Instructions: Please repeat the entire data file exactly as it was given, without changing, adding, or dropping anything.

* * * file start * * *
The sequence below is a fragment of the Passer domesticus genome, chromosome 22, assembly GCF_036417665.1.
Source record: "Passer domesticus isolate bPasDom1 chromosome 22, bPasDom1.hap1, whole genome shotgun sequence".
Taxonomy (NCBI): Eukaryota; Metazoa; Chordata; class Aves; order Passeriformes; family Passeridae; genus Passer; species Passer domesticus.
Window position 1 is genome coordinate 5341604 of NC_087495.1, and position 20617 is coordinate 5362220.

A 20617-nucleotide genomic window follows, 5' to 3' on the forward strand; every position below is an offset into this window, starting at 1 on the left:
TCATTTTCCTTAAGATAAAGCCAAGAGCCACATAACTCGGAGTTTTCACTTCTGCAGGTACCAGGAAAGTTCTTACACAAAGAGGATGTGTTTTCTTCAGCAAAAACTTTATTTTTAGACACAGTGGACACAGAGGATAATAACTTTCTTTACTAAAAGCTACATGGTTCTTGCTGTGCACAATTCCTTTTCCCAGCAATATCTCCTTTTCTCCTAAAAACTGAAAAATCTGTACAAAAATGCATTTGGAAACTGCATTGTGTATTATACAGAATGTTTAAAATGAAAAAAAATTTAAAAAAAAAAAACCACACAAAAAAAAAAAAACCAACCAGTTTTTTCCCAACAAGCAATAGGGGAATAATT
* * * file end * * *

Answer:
The sequence below is a fragment of the Passer domesticus genome, chromosome 22, assembly GCF_036417665.1.
Source record: "Passer domesticus isolate bPasDom1 chromosome 22, bPasDom1.hap1, whole genome shotgun sequence".
Taxonomy (NCBI): Eukaryota; Metazoa; Chordata; class Aves; order Passeriformes; family Passeridae; genus Passer; species Passer domesticus.
Window position 1 is genome coordinate 5341604 of NC_087495.1, and position 20617 is coordinate 5362220.

A 20617-nucleotide genomic window follows, 5' to 3' on the forward strand; every position below is an offset into this window, starting at 1 on the left:
TCATTTTCCTTAAGATAAAGCCAAGAGCCACATAACTCGGAGTTTTCACTTCTGCAGGTACCAGGAAAGTTCTTACACAAAGAGGATGTGTTTTCTTCAGCAAAAACTTTATTTTTAGACACAGTGGACACAGAGGATAATAACTTTCTTTACTAAAAGCTACATGGTTCTTGCTGTGCACAATTCCTTTTCCCAGCAATATCTCCTTTTCTCCTAAAAACTGAAAAATCTGTACAAAAATGCATTTGGAAACTGCATTGTGTATTATACAGAATGTTTAAAATGAAAAAAAATTTAAAAAAAAAAAACCACACAAAAAAAAAAAAACCAACCAGTTTTTTCCCAACAAGCAATAGGGGAATAATT